SAN DIEGO — The poverty rate in San Diego County is increasing, and pockets of concentrated poverty are growing outside of urban areas, according to a study released Thursday by the National University System Institute for Policy Research.
Using U.S. census data, the institute took figures from the period covered by the 2010-14 American Community Survey, and compared them to 2000.
The countywide poverty rate in 2010-14 was 14.7 percent, compared to 10.8 percent at the beginning of the century.
The highest rate was 25.8 percent in El Cajon, an increase of 9.1 percent. National City was a close second at 24.5 percent, a 2.5 percent hike.
The NUSIPR said concentrated poverty — defined as an area with at least 20 percent of the residents living below the federal poverty line — was a growing concern, especially in the suburbs.
In El Cajon, the portion of low-income residents living in concentrated poverty neighborhoods rose from 6.2 percent to 9.9 percent. Increases were also seen in Chula Vista and Escondido.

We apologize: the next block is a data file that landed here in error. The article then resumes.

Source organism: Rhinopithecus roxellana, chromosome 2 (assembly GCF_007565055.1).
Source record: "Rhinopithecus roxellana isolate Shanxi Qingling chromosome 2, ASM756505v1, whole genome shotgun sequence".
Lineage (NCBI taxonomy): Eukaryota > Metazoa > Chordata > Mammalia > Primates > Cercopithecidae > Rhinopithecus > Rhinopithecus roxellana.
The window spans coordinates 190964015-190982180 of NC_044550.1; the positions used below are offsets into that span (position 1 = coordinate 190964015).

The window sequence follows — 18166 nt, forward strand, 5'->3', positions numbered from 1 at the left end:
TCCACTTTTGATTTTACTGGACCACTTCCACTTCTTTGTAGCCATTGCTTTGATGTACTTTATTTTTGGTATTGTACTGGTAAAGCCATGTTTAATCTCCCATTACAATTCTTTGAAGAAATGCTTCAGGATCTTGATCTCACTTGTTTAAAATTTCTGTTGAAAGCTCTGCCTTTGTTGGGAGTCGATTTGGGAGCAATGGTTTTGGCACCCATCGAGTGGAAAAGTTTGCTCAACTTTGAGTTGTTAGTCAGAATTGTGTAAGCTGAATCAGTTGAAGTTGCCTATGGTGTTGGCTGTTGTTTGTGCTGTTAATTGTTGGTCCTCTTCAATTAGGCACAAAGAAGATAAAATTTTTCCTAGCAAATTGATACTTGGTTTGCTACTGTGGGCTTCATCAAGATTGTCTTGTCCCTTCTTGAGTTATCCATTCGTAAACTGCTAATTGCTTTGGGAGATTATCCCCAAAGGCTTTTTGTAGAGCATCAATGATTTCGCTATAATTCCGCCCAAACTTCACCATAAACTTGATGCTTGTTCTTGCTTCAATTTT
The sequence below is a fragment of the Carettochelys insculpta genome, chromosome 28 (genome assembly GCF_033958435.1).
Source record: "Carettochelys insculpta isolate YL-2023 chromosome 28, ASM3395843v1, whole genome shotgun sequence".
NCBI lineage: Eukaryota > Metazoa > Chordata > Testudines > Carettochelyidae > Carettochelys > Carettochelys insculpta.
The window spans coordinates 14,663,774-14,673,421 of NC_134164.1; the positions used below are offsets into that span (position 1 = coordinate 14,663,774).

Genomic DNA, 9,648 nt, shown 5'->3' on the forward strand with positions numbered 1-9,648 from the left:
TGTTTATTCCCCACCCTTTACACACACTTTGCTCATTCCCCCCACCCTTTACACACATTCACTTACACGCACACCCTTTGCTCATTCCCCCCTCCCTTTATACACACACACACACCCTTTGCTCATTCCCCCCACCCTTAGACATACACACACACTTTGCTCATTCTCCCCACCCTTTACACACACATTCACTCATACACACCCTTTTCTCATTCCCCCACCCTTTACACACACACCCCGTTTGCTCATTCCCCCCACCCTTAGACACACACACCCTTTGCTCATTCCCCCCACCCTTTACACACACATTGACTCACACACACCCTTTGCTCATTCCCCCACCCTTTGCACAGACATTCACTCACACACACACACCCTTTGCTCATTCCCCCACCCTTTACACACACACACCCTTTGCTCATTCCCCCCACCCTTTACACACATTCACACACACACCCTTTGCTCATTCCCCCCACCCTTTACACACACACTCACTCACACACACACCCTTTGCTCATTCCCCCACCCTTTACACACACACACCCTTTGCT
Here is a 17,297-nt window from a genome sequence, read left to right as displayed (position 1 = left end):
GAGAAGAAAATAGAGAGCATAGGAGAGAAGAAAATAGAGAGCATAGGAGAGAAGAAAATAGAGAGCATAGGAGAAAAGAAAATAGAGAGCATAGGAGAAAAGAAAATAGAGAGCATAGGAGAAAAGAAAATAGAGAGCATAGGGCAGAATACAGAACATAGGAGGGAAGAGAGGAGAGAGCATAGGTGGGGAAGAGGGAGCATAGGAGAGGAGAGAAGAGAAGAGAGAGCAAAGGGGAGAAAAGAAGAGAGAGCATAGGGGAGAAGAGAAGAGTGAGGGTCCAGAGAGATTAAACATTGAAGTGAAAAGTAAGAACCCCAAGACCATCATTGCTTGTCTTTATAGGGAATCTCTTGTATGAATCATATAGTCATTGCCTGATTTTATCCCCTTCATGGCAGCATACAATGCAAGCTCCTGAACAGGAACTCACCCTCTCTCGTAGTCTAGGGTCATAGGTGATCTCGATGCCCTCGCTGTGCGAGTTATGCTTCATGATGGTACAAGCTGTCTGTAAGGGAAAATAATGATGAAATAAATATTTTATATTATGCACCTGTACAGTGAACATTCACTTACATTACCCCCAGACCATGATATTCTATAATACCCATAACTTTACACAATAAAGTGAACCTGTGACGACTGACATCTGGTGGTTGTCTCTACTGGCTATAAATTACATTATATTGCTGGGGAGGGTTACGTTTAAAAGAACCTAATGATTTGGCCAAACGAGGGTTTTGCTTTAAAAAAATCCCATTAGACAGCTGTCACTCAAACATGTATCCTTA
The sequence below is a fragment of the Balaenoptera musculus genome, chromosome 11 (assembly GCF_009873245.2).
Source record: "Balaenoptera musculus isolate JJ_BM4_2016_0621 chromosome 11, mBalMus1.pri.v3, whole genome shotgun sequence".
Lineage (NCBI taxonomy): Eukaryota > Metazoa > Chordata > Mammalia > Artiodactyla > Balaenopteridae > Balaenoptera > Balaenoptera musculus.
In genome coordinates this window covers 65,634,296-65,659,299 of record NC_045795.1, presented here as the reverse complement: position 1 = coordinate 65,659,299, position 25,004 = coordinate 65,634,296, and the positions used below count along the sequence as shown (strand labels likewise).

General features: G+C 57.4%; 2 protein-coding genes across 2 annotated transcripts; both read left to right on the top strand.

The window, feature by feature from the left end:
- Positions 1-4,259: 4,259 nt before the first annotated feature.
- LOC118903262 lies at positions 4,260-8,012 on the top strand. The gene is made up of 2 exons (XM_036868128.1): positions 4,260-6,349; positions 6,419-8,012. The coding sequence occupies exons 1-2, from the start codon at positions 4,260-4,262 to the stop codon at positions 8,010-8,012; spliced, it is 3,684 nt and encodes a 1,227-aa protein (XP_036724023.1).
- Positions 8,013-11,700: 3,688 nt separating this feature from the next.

However, the number of impoverished residents in San Diego, the region’s largest city, decreased from 63.5 percent to 51.2 percent, the NUSIPR found.
“Highly concentrated poverty makes it even harder for individuals and families,” said Erik Bruvold, president of the institute and author of the study. “Not only are individuals facing the challenge of overcoming individual circumstances but highly concentrated poverty imposes additional burdens.”
Among those burdens are higher crime rates, lower-performing schools, fewer nearby job opportunities and worse health outcomes, he said.
Bruvold said the spread of concentrated poverty outside of the inner- city puts stress on both smaller jurisdictions and the county government.
Overall for San Diego County, the portion of poor people living in areas of concentrated poverty rose from 42.1 percent in 2000 to 45.6 percent in the more recent period, according to Bruvold.